Judiciaries of the United Kingdom

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The judiciary of the United Kingdom are the separate judiciaries of the three legal systems in England and Wales, Northern Ireland and Scotland. However, the judges of the Supreme Court of the United Kingdom, the Special Immigration Appeals Commission, Employment Tribunals, Employment Appeal Tribunal and the UK tribunals system do have a United Kingdom–wide jurisdiction. In employment law, employment tribunals and the Employment Appeal Tribunal have jurisdiction in the whole of Great Britain (i.e., not in Northern Ireland).

Justices of the Supreme Court[edit]

The judges of the Supreme Court of the United Kingdom are known as Justices of the Supreme Court, and they are also Privy Counsellors. Justices of the Supreme Court are granted the courtesy title Lord or Lady for life.[1]

The Supreme Court is a relatively new Court being established in October 2009 following the Constitutional Reform Act 2005. Formerly, the Highest Court of Appeal in the United Kingdom was the House of Lords Appellate Committee made up of Lords of Appeal in Ordinary, also known as Law Lords, which with other Lord Justices now form the Supreme Court. It also took over devolution cases from the Judicial Committee of the Privy Council.[2][3] Such Law Lords were allowed to sit in the House of Lords and were members for life.

The Supreme Court serves as the highest court of appeal for all cases in England and Wales and in Northern Ireland, but only for civil cases in Scotland.[4] The High Court of Justiciary remains the court of last resort in Scotland for criminal cases.[5]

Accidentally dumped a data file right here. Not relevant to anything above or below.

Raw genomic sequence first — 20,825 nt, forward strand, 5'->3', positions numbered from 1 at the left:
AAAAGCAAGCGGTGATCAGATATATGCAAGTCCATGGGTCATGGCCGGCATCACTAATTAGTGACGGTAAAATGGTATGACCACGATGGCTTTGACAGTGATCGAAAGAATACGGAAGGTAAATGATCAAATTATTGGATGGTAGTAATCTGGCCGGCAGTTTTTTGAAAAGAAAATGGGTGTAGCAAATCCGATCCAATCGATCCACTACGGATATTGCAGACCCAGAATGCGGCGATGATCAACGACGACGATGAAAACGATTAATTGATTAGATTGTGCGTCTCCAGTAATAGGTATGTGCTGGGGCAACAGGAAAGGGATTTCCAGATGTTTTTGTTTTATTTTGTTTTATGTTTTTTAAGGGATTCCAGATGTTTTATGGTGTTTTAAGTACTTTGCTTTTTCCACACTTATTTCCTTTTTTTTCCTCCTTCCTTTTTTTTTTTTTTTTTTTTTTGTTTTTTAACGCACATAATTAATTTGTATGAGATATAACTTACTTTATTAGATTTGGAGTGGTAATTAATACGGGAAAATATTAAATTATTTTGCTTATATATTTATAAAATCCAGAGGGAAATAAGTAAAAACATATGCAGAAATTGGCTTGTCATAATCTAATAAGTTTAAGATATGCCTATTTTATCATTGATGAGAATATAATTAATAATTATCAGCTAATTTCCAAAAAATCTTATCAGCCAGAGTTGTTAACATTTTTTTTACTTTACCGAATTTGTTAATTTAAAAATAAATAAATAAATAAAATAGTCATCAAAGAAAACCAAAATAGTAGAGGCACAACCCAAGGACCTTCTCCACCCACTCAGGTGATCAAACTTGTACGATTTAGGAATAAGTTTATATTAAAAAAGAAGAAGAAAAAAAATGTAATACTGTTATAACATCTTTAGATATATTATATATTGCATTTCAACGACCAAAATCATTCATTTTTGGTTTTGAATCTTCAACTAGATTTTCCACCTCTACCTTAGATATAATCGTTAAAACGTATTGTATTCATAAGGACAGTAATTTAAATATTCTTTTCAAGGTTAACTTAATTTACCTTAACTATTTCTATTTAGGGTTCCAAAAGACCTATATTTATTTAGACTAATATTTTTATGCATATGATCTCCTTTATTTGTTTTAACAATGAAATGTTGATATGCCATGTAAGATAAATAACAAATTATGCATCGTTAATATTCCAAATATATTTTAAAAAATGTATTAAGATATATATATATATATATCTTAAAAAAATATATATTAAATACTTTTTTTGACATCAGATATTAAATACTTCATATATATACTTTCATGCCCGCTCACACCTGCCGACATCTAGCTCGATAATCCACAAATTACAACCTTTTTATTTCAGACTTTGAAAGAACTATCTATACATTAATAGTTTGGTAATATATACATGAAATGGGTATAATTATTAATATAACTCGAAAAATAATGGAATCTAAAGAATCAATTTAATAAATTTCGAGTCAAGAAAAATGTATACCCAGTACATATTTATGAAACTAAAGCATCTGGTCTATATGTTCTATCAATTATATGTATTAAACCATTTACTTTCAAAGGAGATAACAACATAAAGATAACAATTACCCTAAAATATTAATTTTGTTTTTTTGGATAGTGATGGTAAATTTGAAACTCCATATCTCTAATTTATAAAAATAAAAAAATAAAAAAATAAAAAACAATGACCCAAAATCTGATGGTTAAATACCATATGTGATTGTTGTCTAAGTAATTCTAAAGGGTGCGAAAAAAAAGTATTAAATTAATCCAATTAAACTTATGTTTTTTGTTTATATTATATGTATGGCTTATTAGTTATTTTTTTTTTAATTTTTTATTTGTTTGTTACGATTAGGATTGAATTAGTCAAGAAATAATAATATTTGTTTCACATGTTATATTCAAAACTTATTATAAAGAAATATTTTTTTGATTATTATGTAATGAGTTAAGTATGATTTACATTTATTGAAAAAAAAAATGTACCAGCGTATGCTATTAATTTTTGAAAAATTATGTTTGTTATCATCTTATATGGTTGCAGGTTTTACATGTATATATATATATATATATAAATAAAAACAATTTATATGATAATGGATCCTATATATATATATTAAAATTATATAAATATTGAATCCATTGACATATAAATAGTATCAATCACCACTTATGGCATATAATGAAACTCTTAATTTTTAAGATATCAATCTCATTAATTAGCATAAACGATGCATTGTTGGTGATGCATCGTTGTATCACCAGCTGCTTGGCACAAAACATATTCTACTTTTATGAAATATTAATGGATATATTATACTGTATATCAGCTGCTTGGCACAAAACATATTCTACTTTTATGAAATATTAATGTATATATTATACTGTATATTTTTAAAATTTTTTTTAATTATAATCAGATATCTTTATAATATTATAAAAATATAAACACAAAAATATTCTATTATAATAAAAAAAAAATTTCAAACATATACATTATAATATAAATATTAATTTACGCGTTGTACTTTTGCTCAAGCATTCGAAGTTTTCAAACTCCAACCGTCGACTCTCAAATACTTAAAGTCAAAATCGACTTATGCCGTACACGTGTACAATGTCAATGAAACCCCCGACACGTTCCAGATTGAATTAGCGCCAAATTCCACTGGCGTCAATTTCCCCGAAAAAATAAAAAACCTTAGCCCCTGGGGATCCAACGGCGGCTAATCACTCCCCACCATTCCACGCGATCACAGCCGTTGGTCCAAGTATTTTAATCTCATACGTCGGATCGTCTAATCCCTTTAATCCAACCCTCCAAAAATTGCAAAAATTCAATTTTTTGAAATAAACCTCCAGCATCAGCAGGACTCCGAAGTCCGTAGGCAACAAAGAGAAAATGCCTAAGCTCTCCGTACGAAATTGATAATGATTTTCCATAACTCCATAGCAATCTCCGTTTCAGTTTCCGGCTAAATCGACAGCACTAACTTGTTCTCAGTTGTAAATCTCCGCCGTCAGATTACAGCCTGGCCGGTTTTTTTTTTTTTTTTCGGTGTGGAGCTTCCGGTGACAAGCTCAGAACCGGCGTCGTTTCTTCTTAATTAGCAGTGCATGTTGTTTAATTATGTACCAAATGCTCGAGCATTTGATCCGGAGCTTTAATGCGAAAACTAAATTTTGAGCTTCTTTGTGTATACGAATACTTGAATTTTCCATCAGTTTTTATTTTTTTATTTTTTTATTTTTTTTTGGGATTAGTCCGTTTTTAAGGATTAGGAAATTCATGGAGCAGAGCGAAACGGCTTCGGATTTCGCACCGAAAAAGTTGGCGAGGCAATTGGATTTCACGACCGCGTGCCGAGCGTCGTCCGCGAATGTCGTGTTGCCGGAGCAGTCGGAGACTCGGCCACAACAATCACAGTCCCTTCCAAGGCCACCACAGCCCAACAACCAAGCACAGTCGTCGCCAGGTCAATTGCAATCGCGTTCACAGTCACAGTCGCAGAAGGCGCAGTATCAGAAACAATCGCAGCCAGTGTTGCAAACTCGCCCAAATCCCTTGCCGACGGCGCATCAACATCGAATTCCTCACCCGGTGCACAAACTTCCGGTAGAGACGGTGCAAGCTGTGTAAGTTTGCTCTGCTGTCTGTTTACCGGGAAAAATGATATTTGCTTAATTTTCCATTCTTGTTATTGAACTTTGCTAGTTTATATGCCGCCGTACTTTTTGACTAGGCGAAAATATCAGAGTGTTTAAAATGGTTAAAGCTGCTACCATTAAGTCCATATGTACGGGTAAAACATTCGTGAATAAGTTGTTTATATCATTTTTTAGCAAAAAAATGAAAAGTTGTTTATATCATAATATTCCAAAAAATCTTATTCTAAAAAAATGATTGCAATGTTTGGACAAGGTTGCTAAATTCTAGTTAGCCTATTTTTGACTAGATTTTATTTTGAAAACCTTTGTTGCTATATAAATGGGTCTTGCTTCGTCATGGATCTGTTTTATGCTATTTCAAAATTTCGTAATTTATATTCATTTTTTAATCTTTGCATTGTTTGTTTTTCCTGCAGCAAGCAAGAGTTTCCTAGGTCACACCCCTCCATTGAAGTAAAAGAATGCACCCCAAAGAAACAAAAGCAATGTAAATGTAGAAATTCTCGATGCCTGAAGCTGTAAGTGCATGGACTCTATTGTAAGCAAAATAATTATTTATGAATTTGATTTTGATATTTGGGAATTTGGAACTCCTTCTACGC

The Supreme Court is headed by the President and Deputy President of the Supreme Court and is composed of a further ten Justices of the Supreme Court.[citation needed]

The Justices do not wear any gowns or wigs in court, but on ceremonial occasions they wear black damask gowns with gold lace without a wig.[citation needed]

Tribunal Judiciary[edit]

The UK tribunal system is part of the national system of administrative justice with tribunals classed as non-departmental public bodies (NDPBs).[6] Though it has grown up on an ad hoc basis since the beginning of the twentieth century, from 2007 reforms were put in place to build a unified system with recognised judicial authority, routes of appeal and regulatory supervision, and recognised legally qualified members of tribunals as members of the judiciary who are guaranteed continued judicial independence.[7] The UK tribunal system is headed by the Senior President of Tribunals.[8]

See also[edit]


  1. ^ "Press release: Courtesy titles for Justices of the Supreme Court" (PDF). Supreme Court of the United Kingdom. 13 December 2010. Retrieved 18 February 2011.
  2. ^ "Constitutional reform: A Supreme Court for the United Kingdom" (PDF). Department for Constitutional Affairs. Archived from the original (PDF) on 17 January 2009. Retrieved 2 September 2009.
  3. ^ "Part 3, Constitutional Reform Act 2005". Acts of the Parliament of the United Kingdom. 4. 24 March 2005. p. 3. Retrieved 2 September 2009.
  4. ^ "Role of the Supreme Court". Supreme Court of the United Kingdom. Retrieved 2 September 2009.
  5. ^ "Section 40, Part 3, Constitutional Reform Act 2005". Acts of the Parliament of the United Kingdom. 4. 24 March 2005. p. 3(40)(3). Retrieved 2 September 2009. An appeal lies to the Court from any order or judgment of a court in Scotland if an appeal lay from that court to the House of Lords at or immediately before the commencement of this section.
  6. ^ Bradley & Ewing (2003) p.292
  7. ^ Tribunals, Courts and Enforcement Act 2007, s.1, Constitutional Reform Act 2005, s.3
  8. ^ "Part 1, Tribunals, Courts and Enforcement Act 2007". Acts of the Parliament of the United Kingdom 2007 c.15. 19 July 2007. Retrieved 14 February 2011.